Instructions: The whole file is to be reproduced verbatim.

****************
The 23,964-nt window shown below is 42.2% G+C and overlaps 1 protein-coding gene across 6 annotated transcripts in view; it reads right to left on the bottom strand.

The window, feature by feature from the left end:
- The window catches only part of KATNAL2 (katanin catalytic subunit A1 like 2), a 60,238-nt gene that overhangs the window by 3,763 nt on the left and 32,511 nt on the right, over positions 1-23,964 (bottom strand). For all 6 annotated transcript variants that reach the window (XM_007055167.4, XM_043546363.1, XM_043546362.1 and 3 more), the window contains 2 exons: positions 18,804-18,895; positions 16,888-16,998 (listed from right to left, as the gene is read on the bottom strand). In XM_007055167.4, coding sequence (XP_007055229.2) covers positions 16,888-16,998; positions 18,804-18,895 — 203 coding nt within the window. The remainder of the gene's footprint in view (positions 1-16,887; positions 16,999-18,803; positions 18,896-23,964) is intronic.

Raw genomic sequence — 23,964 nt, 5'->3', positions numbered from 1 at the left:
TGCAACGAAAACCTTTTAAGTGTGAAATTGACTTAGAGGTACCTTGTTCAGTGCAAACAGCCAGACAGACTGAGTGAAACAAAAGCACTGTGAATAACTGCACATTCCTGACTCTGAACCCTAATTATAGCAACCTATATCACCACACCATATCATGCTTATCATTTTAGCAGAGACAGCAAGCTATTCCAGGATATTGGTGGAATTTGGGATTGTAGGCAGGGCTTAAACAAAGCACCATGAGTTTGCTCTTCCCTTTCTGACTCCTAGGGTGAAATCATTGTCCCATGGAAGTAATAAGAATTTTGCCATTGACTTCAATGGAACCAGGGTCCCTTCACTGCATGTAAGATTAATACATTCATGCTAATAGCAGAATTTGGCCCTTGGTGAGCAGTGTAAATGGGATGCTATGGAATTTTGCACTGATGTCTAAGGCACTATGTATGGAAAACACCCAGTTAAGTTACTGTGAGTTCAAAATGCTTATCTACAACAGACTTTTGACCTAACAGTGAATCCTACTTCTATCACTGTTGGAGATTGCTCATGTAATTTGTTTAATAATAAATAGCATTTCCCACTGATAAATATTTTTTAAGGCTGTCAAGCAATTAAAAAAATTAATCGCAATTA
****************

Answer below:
The 23,964-nt window shown below is 42.2% G+C and overlaps 1 protein-coding gene across 6 annotated transcripts in view; it reads right to left on the bottom strand.

The window, feature by feature from the left end:
- The window catches only part of KATNAL2 (katanin catalytic subunit A1 like 2), a 60,238-nt gene that overhangs the window by 3,763 nt on the left and 32,511 nt on the right, over positions 1-23,964 (bottom strand). For all 6 annotated transcript variants that reach the window (XM_007055167.4, XM_043546363.1, XM_043546362.1 and 3 more), the window contains 2 exons: positions 18,804-18,895; positions 16,888-16,998 (listed from right to left, as the gene is read on the bottom strand). In XM_007055167.4, coding sequence (XP_007055229.2) covers positions 16,888-16,998; positions 18,804-18,895 — 203 coding nt within the window. The remainder of the gene's footprint in view (positions 1-16,887; positions 16,999-18,803; positions 18,896-23,964) is intronic.

Raw genomic sequence — 23,964 nt, 5'->3', positions numbered from 1 at the left:
TGCAACGAAAACCTTTTAAGTGTGAAATTGACTTAGAGGTACCTTGTTCAGTGCAAACAGCCAGACAGACTGAGTGAAACAAAAGCACTGTGAATAACTGCACATTCCTGACTCTGAACCCTAATTATAGCAACCTATATCACCACACCATATCATGCTTATCATTTTAGCAGAGACAGCAAGCTATTCCAGGATATTGGTGGAATTTGGGATTGTAGGCAGGGCTTAAACAAAGCACCATGAGTTTGCTCTTCCCTTTCTGACTCCTAGGGTGAAATCATTGTCCCATGGAAGTAATAAGAATTTTGCCATTGACTTCAATGGAACCAGGGTCCCTTCACTGCATGTAAGATTAATACATTCATGCTAATAGCAGAATTTGGCCCTTGGTGAGCAGTGTAAATGGGATGCTATGGAATTTTGCACTGATGTCTAAGGCACTATGTATGGAAAACACCCAGTTAAGTTACTGTGAGTTCAAAATGCTTATCTACAACAGACTTTTGACCTAACAGTGAATCCTACTTCTATCACTGTTGGAGATTGCTCATGTAATTTGTTTAATAATAAATAGCATTTCCCACTGATAAATATTTTTTAAGGCTGTCAAGCAATTAAAAAAATTAATCGCAATTA